In order to justify the results of a quantitative method, careful consideration must be given to the participants involved and a definite positive factor with this approach is its enablement to be repeated. This in itself enables the researcher over a period of time to provide a continuous record of results, therefore to some extent disproving inaccuracy theories.

The appropriateness of quantitative research with reference to this project becomes apparent when we consider that a qualitative study involves quite a lengthy, time-consuming process.

Subjects must be studied in great detail and over a long period of time in order for accurate conclusions to be drawn.

The research method for this particular project was chosen with much consideration and has a definite element of control, which enables the researcher to identify key issues regarding the thesis. Control is necessary in order to provide unambiguous answers to questions. Definition is another key element when undertaking research tasks, and this method aims to provide defined steps to information findings thus eliminating any confusion that may arise with regards to communication. (Bryman) (pg 282).

Whatever method of data collection is used during a research topic, it should be critically examined to assess to what extent it is reliable and valid. Reliability relates to the extent to which a procedure produces similar results on repeatable occasions. As discussed previously this quantitative method is repeatable therefore is high in reliability as opposed to the qualitative form.

Validity is an altogether more complex concept, and is the process of measuring or describing an item and assessing whether or not this process has been successful. Measuring the extent of validity can become extremely involved and it was not appropriate in this instance to delve deeply into complex validity testing. However every effort has been made to ensure sufficient validity exists. (Bell) (pg104)

The researcher, having decided upon the quantitative research method must now establish the actually ‘quantity’ of recipients to undergo the study. An appropriate sample of subjects is key to obtaining a typical representation of a larger group. If time and money were no object it would have been highly advantageous to the researcher to distribute questionnaires to the whole of the nursing population, however as this was not an option a sample of 50 nurses was chosen.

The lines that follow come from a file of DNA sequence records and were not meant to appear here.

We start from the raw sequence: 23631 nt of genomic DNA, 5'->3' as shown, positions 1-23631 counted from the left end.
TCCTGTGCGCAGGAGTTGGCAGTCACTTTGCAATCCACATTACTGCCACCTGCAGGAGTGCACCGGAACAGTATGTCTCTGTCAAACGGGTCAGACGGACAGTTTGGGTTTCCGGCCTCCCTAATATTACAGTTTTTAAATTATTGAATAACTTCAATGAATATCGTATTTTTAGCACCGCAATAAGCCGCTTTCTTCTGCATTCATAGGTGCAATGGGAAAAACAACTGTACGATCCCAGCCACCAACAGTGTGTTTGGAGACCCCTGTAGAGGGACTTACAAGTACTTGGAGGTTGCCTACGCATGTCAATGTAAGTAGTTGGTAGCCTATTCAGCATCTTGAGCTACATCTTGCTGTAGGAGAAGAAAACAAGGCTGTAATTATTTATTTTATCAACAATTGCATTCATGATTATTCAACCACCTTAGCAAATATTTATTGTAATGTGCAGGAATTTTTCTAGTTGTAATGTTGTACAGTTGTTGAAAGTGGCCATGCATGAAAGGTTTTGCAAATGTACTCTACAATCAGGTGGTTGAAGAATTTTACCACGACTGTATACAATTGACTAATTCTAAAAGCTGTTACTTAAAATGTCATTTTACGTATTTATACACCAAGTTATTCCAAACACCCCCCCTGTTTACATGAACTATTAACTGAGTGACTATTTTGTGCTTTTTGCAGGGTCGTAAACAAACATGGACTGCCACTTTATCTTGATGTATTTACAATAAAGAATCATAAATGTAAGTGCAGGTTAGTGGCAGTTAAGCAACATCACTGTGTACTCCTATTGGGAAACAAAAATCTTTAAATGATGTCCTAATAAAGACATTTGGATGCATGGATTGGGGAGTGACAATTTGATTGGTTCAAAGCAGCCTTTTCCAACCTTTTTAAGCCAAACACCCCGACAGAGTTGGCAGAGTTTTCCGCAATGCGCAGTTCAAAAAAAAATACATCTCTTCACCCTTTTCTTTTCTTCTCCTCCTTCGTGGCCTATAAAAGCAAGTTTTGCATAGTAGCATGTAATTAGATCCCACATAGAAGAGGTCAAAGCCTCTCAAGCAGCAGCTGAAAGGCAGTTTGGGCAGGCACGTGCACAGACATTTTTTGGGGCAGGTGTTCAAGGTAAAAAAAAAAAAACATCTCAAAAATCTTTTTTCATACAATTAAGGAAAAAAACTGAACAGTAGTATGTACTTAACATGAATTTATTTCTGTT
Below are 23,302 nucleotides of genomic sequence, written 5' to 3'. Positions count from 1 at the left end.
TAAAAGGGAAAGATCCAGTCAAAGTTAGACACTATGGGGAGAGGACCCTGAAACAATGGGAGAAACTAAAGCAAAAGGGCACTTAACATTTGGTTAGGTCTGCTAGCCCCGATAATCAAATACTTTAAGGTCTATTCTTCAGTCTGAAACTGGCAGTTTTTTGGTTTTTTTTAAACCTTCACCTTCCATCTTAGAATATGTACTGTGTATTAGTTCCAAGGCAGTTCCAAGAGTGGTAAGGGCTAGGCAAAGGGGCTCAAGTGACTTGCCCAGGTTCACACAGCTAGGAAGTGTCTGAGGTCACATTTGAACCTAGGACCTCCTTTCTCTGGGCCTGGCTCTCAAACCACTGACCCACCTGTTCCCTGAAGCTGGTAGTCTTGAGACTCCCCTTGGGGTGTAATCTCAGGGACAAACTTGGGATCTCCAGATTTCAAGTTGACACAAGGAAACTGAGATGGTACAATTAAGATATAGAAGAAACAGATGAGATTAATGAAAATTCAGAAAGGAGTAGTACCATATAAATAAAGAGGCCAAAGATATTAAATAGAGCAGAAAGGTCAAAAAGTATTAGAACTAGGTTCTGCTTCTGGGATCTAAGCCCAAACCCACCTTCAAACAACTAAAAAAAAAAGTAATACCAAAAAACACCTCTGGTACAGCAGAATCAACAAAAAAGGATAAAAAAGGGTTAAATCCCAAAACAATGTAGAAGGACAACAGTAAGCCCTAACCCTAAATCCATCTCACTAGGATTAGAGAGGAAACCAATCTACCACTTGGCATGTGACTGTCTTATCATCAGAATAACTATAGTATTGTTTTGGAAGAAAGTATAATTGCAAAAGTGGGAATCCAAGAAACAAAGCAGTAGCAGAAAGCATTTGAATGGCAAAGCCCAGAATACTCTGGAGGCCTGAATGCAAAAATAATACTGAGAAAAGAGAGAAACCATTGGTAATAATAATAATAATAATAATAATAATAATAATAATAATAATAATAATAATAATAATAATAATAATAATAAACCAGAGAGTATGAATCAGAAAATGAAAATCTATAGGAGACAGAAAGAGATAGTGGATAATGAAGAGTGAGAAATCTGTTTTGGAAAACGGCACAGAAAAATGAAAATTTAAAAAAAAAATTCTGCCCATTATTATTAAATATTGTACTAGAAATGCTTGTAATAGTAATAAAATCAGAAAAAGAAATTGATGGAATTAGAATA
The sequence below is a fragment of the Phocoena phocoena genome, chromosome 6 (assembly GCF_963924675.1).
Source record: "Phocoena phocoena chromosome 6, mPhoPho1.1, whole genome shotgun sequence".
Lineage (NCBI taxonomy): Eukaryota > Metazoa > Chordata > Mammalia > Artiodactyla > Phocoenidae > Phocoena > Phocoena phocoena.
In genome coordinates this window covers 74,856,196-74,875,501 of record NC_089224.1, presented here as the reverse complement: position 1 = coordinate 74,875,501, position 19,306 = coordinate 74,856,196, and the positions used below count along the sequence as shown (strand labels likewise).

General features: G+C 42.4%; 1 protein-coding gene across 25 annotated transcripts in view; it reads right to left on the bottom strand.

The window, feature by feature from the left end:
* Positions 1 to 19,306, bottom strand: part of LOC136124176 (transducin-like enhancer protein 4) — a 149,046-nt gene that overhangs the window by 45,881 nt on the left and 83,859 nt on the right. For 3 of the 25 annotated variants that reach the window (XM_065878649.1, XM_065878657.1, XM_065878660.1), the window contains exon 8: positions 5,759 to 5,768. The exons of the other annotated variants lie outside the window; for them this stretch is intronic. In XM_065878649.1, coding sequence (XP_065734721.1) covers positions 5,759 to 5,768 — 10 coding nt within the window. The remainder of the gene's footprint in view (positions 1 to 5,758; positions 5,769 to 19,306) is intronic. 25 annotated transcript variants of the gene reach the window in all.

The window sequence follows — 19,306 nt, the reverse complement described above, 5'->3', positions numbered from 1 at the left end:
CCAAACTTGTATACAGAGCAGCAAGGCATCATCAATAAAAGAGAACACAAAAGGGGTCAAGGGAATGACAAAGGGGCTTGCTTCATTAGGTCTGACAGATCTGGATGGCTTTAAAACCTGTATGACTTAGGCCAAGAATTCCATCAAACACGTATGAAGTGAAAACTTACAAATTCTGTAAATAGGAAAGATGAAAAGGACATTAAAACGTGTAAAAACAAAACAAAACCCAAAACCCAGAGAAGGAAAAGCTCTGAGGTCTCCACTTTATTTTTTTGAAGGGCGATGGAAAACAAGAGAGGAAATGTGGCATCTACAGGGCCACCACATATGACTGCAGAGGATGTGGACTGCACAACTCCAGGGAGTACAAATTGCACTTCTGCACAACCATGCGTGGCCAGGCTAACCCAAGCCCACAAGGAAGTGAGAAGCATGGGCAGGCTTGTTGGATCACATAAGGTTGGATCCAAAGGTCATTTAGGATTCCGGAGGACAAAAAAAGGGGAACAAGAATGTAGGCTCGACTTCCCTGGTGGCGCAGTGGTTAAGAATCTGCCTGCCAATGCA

There are many different types of sampling that would justify a quantitative research project however, random, opportunity, cluster and stratified are samples that would not appropriately justify this research. The main reasons for the non-use of these is that they would not accurately target the specific need in this research i.e. nurses.

The sampling technique chosen was quota sampling, this enables the researcher to target a specific group as opposed to randomly selected members of the public whose knowledge on nursing would be opinionated and not fact.

The researcher established the technique of distribution in order to collect information, this keeps costs to a minimum and proves less time-consuming. This method of data collection is considerably advantageous as it protects the anonymity of participants, which reduces the risk of bias.

Meticulous design and development of the questionnaire has been tackled with the utmost precision. The size and font of the questionnaire was chosen for its basic structure and appears to be comprehendible to all. The questions are set out in a language that is elementary and should provide readers with an early comprehension. A three choice answer was chosen enabling the respondents to be inconclusive if necessary to avoid the possibility of non-completion. The researcher concluded that the questionnaire stimulated respondent interest, with a clear-cut yet precise manner and justified all the criteria needed for this research. A pilot of 5 copies was then distributed to test this theory, and the feedback mirrored the researchers conclusions therefore compilation was complete.

As with any research it is imperative that participants rights and feelings are respected at all times. Confidentiality and anonymity are key. Research ethics, relates to the clearness and nature of the agreement entered into. (Bell) (pg 39). When undertaking this research, all participants gave informed consent. Respondents were re-assured that only the researcher, tutor and internal verifier would see the data and that participants would remain anonymous. Ethics are centred around right and wrong, fair and unfair and what is acceptable practice. What remained in the forefront of the researchers mind is that participants were helping the researcher to gain merit and every precaution was taken to ensure that no physical, mental or psychological harm was inflicted upon them throughout.

Bias, as previously mentioned is extremely difficult to avoid. A key difference between qualitative and quantitative research is that quantitative attempts to eliminate bias, whereas qualitative carries with it unavoidable bias. Unavoidable bias often creeps into research and is as noted ‘unavoidable’. Examples of this could be geographical area, income, occupation, race or age and although all steps have been taken to avoid bias in this research, it was carried out in one particular hospital. The only way around this element would have been to carry out a nationwide census, but again this was unachievable.

As can be seen throughout this methodology, meticulous detail, careful consideration and subtlety of choice have all been major factors in its compilation. The researcher has done everything possible to ensure this research is appropriate, ethical and free from personal opinion.